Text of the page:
Coffee vs. matcha tea

Have you ever thought about kicking the coffee habit or tried to look for alternative options to get your mind sharpened in the morning? Heard of matcha tea? Don’t worry if you haven’t, yet. You’re about to find out.

Matcha Tea

The term matcha literally means “powdered tea”. It is a special form of green tea where the actual tealeaves are ingested (the tea leaves are finely powdered) instead of just tealeaf infused water as normal tea is. Unlike traditional green tea, matcha preparation involves covering the tea plants with shade cloths before they’re harvested. This triggers the growth of the tealeaves with better flavour and texture. They are then hand selected, steamed briefly to stop fermentation, then dried and aged in cold storage, which deepens the flavour. The dried leaves are then stone-ground into a fine powder.


Coffee, café, java, whatever you’re calling it, chances are you’re enjoying it. Coffee beans are picked once ripe, then processed and dried. Green (unroasted) coffee beans are one of the most traded agricultural commodities in the world. Once they have been traded, the beans are roasted to varying degrees, depending on the desired flavour, before being ground and brewed to create coffee. Several research studies indicate that coffee may offer some protection against diabetes. Of course, with benefits come perils, such as heartburn and possibly a laxative result as well as jitters from the caffeine. It doesn’t suit everyone.

Antioxidant content

When it comes to coffee, you can get nearly the same level of antioxidants from either the caffeinated or decaffeinated version. It contains antioxidants that can reduce inflammation and help cells grow as well as giving your mind a boost.

Because matcha is made from high-quality tea, and the whole leaves are ingested, it’s a more potent source of nutrients than normal green tea. It is rich in antioxidants called polyphenols. They have been linked to protection against illness, such as heart disease as well as better blood sugar regulation.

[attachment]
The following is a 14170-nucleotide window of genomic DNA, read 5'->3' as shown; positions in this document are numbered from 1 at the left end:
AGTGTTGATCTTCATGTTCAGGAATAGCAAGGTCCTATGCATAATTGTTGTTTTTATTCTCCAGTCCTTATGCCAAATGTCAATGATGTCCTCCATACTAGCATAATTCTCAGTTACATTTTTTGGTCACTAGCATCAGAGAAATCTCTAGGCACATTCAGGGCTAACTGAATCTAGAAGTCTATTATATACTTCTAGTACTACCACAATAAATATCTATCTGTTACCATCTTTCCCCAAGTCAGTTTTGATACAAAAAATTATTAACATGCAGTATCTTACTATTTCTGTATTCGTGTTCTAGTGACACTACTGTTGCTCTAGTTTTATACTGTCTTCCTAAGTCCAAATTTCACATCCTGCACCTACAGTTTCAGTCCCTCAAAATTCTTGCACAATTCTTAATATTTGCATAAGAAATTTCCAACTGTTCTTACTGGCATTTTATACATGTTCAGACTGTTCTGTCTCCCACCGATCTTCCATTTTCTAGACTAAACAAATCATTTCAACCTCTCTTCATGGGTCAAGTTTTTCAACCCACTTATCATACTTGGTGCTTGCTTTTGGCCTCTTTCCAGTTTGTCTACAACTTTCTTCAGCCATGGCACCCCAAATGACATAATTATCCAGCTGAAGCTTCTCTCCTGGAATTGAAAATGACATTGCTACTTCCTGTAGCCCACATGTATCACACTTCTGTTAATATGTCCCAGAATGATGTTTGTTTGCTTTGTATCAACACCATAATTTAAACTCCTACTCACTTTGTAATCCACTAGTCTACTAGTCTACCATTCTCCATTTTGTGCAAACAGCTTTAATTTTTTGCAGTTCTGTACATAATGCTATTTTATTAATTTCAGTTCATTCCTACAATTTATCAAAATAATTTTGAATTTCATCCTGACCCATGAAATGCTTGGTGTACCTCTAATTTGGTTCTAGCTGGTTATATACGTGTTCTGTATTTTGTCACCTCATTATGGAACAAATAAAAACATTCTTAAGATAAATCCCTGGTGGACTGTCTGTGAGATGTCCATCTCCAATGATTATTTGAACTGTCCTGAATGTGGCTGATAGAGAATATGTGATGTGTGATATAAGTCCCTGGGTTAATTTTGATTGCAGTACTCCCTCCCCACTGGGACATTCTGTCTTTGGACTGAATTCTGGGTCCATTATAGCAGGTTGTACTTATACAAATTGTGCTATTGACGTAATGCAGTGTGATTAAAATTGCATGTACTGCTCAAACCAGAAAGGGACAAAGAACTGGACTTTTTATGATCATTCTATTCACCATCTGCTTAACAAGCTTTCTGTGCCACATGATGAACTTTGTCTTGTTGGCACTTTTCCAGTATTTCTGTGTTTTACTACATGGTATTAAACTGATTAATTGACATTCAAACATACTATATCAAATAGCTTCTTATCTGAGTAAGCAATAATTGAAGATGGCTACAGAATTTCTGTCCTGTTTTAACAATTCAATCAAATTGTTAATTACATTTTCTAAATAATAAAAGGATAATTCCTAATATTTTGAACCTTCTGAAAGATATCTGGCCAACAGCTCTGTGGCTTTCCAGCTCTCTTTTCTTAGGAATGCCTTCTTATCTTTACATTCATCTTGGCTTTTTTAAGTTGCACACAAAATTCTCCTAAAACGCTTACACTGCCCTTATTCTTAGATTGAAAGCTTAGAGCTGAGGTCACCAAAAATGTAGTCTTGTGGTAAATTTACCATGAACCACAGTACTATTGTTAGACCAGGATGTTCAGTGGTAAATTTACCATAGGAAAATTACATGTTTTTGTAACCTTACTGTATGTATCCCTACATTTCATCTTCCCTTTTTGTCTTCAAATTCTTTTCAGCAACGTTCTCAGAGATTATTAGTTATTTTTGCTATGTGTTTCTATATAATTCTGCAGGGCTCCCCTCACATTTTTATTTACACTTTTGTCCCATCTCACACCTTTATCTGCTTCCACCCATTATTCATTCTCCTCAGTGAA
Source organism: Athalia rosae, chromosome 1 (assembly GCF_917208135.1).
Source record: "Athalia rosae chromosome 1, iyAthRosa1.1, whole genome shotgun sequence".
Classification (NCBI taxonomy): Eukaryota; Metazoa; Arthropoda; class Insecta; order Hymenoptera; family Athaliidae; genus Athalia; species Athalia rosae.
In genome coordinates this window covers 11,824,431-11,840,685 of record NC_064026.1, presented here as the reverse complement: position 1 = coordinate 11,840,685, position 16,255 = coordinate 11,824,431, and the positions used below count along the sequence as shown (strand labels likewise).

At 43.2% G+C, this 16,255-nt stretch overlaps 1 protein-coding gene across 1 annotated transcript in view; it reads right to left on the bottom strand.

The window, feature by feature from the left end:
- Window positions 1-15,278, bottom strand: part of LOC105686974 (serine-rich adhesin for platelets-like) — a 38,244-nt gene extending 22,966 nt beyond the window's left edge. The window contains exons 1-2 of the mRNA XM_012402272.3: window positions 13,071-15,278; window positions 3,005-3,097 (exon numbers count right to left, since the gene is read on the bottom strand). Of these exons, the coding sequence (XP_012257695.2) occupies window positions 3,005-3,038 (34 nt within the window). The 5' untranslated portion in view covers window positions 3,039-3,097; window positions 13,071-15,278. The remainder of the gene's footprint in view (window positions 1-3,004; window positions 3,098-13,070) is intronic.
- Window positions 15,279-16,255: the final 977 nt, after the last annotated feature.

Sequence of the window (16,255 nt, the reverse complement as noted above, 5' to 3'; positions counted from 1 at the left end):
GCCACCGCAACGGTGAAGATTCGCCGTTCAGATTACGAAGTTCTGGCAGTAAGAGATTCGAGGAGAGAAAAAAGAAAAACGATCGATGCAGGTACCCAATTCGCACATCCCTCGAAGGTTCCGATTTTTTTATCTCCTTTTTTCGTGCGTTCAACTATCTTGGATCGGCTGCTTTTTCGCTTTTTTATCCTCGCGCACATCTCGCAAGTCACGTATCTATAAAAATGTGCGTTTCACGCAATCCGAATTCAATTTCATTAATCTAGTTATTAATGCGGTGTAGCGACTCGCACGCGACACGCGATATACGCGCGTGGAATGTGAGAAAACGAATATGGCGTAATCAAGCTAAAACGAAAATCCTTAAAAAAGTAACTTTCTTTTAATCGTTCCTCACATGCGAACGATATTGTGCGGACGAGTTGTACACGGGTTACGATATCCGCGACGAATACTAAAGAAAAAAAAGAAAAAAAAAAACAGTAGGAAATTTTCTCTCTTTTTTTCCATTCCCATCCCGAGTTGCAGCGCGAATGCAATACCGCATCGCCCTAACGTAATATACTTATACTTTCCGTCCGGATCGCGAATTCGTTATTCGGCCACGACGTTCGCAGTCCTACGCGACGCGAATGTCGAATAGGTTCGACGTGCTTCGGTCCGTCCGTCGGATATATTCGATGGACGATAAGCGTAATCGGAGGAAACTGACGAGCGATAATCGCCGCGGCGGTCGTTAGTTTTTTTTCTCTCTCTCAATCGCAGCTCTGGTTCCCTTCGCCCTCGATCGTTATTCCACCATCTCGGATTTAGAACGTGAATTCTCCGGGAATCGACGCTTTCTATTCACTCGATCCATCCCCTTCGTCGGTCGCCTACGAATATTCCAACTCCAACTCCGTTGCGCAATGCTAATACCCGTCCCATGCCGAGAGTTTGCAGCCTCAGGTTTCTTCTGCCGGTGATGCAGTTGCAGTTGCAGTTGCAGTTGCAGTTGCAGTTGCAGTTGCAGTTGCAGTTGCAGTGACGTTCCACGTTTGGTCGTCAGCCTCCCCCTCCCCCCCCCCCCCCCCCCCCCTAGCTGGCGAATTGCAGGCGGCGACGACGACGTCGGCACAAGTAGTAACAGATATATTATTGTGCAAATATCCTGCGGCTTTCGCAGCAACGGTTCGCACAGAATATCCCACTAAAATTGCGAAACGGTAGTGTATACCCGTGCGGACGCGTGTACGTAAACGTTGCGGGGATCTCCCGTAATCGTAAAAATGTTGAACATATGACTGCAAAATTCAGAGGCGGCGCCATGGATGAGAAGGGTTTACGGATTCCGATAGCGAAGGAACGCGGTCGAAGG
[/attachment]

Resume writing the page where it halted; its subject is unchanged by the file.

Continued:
Even though Matcha tea is healthy, don’t drink more than one cup daily and it’s not recommended to serve it to children, due to risk of lead contamination. Even organically grown green teas have been shown to contain lead, as it’s absorbed by the plant from the environment it’s grown in. Matcha tea contains more lead than normal green tea, as the whole leaves are ingested instead of just the brew from the whole leaves.


If you’re sensitive to caffeine, try choosing decaf coffee as matcha tea also boasts a caffeine load similar to coffee. Matcha tea can contain up to 30 times more caffeine than normal green tea.

According to multiple research studies, drinking either in moderation seems to be beneficial to health. According to matcha aficionados, the caffeine buzz you get from coffee is quite different to what caffeine from matcha makes you feel, it apparently creates a feeling of “alert calm”.

Any sort of caffeine is still caffeine and it shouldn’t be enjoyed before bedtime (at least 4-6 hours before you head to bed) as it might disturb the sleep pattern. Which might create a vicious circle of more caffeine, less sleep and so forth. Less caffeine is more.

Caffeine is also a mild diuretic – meaning, it makes you urinate more than you would without it. Decaf coffee, therefore, has about the same effect on urine production as water.

Remember, when choosing a caffeinated drink, be it matcha tea or coffee, don’t forget to drink plain-old-water to balance out the effect caffeine has on your system!

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